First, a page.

Nov 13, 2014

Biedermeyer, Neo-Classical and Mid-Century Modern Furniture



The starting point for any appraisal is to know what you're looking at. There has been so much stylistic overlap in furniture manufacturing that sometimes it tough to determine exactly what "style" or "period" a piece of furniture is based on.

The furniture pieces in this video by interior designer Cathy Hobbs are wildly divergent; there isn't much (stylistically) to connect the Austrian Biedermeyer of the early 19th Century to American Mid-Century Modern of the 1950's.

But, when the features pointed out by Ms. Hobbs are consistent within the styles, it's much easier to determine if a given piece is a good example of the period or a mix & match of several styles.

In general, the defining characteristics of the styles shown in this video are:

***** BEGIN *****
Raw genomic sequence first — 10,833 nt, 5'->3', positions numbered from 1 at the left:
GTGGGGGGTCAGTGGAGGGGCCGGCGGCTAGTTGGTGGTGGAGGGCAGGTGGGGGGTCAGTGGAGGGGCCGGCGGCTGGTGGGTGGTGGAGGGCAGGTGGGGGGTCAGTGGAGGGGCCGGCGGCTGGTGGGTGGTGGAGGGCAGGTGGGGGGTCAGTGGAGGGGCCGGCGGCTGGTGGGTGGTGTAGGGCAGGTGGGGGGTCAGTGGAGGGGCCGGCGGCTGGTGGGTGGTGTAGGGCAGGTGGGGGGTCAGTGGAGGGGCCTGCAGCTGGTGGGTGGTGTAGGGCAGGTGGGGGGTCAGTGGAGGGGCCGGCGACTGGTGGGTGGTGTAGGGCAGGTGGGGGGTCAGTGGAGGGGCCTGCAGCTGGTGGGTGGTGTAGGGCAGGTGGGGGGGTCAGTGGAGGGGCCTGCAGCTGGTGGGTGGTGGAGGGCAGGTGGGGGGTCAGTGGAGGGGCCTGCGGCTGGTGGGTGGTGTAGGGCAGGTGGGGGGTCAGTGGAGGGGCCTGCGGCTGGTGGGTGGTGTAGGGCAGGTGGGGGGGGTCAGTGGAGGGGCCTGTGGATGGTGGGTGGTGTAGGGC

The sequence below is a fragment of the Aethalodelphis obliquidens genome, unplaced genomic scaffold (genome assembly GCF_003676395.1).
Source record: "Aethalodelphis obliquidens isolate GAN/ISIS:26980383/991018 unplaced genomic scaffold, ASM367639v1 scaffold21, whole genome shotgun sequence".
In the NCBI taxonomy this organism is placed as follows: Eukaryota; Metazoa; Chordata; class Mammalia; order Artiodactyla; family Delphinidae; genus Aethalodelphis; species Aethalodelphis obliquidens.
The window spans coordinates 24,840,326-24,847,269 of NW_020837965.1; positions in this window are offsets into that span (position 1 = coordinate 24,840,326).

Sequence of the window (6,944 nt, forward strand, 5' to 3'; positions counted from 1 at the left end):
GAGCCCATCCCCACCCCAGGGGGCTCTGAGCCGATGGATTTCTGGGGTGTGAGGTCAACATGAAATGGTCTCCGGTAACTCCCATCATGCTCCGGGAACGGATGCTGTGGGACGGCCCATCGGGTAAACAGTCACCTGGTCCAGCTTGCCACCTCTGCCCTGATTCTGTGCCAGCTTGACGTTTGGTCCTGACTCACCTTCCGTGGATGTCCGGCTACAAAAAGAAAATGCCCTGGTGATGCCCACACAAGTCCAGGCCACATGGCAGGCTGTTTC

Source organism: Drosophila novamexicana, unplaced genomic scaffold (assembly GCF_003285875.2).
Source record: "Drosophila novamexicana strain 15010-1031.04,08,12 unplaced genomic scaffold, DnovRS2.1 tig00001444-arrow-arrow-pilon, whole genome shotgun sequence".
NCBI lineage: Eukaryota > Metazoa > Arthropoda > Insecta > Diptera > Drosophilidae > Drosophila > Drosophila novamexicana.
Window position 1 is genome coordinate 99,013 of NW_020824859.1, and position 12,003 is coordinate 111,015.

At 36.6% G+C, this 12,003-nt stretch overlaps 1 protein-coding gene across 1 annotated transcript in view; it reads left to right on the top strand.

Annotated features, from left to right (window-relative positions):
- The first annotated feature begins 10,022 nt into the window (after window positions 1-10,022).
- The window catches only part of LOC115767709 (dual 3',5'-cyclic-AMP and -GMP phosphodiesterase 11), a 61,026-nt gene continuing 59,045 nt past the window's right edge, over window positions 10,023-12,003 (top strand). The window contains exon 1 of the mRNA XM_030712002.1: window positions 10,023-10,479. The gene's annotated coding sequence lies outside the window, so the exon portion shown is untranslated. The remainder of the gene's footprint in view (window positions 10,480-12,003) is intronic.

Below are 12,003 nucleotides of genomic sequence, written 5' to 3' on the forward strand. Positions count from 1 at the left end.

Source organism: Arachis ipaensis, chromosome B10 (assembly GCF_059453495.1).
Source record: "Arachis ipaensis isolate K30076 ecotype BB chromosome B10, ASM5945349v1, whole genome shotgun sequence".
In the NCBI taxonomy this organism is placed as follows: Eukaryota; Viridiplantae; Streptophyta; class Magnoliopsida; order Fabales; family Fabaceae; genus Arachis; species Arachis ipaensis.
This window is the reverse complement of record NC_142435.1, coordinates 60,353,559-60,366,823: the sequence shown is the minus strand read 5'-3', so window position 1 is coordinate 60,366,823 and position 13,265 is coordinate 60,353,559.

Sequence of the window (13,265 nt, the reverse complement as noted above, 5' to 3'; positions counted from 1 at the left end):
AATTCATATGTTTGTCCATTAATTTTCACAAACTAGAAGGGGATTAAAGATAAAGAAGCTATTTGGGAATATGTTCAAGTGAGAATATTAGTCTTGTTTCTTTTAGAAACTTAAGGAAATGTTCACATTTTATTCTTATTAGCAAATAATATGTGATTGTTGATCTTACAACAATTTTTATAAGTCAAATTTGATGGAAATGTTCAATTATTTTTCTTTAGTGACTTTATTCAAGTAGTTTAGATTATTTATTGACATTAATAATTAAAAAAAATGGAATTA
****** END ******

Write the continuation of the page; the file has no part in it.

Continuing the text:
Biedermeyer:

  • Simple geometric shapes
  • Not much carving or ornamentation
  • Use of inlays and specialty veneers
  • Addition of Classical (Roman) columns, pediments, domes, and arches


Neo-Classical

Neoclassical is a broad term that embraces several furniture styles: Biedermeyer Louis XVI and Empire) that utilize classical Greek and Roman archetectural motifs. Picture in your mind Roman columns and spas, and those elements are likely to be included in Neo-classical furniture.

Mid-Century Modern

Mid-Mod furniture was manufactured from about 1935 to around 1970, mostly in the US and Scandinavia. The most-recognized furniture of the period is the bleached blonde mahogany dining sets of the 1950s. If you watch re-runs of the old TV show "I Love Lucy", you'l see that Lucy's apartment is filled with Mid-Mod furniture. Other characteristics of Mid-Century Modern furniture include:

  • Clean lines
  • A variety of materials (including plastics, fiberglass, teak, and metal)
  • Painted and colorful
  • Expose joinery, like dovetails and rabbet joints.




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